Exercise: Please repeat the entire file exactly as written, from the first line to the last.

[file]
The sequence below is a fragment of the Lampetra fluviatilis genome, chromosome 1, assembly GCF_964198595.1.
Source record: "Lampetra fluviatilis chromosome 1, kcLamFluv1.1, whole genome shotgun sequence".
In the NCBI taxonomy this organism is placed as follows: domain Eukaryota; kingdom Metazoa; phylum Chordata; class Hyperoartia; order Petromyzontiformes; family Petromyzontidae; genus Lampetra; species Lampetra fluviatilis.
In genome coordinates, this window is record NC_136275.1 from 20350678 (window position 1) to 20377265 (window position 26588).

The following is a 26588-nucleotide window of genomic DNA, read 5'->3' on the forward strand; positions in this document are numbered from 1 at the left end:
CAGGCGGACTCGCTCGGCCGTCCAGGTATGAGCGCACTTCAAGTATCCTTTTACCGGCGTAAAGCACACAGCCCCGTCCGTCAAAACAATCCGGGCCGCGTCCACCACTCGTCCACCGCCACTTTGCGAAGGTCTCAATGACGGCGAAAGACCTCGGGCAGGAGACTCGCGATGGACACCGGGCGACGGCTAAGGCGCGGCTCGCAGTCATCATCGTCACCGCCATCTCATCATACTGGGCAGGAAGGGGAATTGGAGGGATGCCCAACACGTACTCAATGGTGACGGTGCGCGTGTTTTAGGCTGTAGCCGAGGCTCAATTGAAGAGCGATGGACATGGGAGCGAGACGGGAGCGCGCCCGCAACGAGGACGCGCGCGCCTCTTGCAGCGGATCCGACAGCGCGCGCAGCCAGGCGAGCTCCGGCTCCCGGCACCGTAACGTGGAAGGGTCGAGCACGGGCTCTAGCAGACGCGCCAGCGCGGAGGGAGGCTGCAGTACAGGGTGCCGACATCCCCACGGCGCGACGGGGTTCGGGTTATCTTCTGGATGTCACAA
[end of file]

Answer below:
The sequence below is a fragment of the Lampetra fluviatilis genome, chromosome 1, assembly GCF_964198595.1.
Source record: "Lampetra fluviatilis chromosome 1, kcLamFluv1.1, whole genome shotgun sequence".
In the NCBI taxonomy this organism is placed as follows: domain Eukaryota; kingdom Metazoa; phylum Chordata; class Hyperoartia; order Petromyzontiformes; family Petromyzontidae; genus Lampetra; species Lampetra fluviatilis.
In genome coordinates, this window is record NC_136275.1 from 20350678 (window position 1) to 20377265 (window position 26588).

The following is a 26588-nucleotide window of genomic DNA, read 5'->3' on the forward strand; positions in this document are numbered from 1 at the left end:
CAGGCGGACTCGCTCGGCCGTCCAGGTATGAGCGCACTTCAAGTATCCTTTTACCGGCGTAAAGCACACAGCCCCGTCCGTCAAAACAATCCGGGCCGCGTCCACCACTCGTCCACCGCCACTTTGCGAAGGTCTCAATGACGGCGAAAGACCTCGGGCAGGAGACTCGCGATGGACACCGGGCGACGGCTAAGGCGCGGCTCGCAGTCATCATCGTCACCGCCATCTCATCATACTGGGCAGGAAGGGGAATTGGAGGGATGCCCAACACGTACTCAATGGTGACGGTGCGCGTGTTTTAGGCTGTAGCCGAGGCTCAATTGAAGAGCGATGGACATGGGAGCGAGACGGGAGCGCGCCCGCAACGAGGACGCGCGCGCCTCTTGCAGCGGATCCGACAGCGCGCGCAGCCAGGCGAGCTCCGGCTCCCGGCACCGTAACGTGGAAGGGTCGAGCACGGGCTCTAGCAGACGCGCCAGCGCGGAGGGAGGCTGCAGTACAGGGTGCCGACATCCCCACGGCGCGACGGGGTTCGGGTTATCTTCTGGATGTCACAA